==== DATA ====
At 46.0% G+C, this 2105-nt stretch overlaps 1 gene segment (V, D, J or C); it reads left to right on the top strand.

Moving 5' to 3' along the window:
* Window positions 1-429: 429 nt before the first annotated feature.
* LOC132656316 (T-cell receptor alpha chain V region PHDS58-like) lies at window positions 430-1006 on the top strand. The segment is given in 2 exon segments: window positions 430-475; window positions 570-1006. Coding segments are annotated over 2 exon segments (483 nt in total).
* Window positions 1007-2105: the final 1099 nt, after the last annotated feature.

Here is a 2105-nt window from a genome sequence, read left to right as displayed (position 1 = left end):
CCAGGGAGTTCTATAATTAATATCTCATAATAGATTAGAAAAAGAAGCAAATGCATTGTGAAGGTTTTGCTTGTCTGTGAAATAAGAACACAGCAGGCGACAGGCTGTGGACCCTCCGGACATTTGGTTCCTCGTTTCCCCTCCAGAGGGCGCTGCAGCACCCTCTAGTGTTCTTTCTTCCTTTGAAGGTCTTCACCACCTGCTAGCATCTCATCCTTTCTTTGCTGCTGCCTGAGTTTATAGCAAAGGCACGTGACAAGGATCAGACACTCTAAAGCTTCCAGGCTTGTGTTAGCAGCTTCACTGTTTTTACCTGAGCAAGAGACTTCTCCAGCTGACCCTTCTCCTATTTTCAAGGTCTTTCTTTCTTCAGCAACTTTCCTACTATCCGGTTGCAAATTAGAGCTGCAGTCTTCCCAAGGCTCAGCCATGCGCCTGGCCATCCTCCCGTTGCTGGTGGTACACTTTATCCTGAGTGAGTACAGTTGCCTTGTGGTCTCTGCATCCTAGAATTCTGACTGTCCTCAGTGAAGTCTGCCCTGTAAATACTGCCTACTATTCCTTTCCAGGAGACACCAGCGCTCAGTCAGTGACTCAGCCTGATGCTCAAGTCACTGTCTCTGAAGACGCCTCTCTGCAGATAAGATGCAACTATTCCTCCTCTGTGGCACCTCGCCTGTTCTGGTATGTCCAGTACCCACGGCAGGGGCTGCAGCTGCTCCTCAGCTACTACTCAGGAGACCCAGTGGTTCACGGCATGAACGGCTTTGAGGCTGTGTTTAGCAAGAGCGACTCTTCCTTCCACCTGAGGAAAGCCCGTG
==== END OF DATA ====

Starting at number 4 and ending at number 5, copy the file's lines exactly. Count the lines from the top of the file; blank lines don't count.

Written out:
* LOC132656316 (T-cell receptor alpha chain V region PHDS58-like) lies at window positions 430-1006 on the top strand. The segment is given in 2 exon segments: window positions 430-475; window positions 570-1006. Coding segments are annotated over 2 exon segments (483 nt in total).
* Window positions 1007-2105: the final 1099 nt, after the last annotated feature.